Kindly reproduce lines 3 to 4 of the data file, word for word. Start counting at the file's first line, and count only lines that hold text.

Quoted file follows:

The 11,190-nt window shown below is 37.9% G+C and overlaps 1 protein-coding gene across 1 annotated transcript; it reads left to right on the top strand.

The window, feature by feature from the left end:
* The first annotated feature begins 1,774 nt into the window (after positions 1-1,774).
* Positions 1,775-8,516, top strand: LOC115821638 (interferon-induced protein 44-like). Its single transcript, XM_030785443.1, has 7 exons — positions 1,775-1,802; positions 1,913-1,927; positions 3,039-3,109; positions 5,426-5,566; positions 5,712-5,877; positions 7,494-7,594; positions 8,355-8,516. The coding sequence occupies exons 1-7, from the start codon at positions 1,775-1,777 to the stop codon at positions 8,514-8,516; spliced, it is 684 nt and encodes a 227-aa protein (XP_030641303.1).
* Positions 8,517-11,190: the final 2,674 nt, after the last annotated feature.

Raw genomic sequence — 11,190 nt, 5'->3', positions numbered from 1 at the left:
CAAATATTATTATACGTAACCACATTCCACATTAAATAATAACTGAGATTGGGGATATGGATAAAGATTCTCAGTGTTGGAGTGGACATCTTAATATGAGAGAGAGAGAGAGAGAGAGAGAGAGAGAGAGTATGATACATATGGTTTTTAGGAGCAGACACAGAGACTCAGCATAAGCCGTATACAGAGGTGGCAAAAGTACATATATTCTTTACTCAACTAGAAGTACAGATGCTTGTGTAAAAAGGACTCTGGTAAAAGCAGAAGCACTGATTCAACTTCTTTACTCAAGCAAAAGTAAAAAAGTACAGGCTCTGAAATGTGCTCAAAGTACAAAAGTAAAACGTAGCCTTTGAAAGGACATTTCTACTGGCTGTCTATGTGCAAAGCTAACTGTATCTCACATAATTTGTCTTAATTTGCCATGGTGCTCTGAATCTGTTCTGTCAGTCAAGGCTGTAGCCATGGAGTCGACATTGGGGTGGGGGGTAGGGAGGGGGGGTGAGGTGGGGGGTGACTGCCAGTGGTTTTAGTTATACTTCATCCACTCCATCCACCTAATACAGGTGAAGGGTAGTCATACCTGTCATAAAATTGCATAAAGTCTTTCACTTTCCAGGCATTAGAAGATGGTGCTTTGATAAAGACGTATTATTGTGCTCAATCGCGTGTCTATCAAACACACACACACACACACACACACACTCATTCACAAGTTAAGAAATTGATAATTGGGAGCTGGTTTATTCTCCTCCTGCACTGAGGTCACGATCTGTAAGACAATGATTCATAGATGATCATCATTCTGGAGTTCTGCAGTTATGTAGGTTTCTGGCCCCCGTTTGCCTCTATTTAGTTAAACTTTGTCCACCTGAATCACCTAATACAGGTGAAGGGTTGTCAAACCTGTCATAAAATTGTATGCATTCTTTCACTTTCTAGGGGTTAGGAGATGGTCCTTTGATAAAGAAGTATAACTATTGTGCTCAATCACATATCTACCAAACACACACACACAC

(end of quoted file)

* The first annotated feature begins 1,774 nt into the window (after positions 1-1,774).
* Positions 1,775-8,516, top strand: LOC115821638 (interferon-induced protein 44-like). Its single transcript, XM_030785443.1, has 7 exons — positions 1,775-1,802; positions 1,913-1,927; positions 3,039-3,109; positions 5,426-5,566; positions 5,712-5,877; positions 7,494-7,594; positions 8,355-8,516. The coding sequence occupies exons 1-7, from the start codon at positions 1,775-1,777 to the stop codon at positions 8,514-8,516; spliced, it is 684 nt and encodes a 227-aa protein (XP_030641303.1).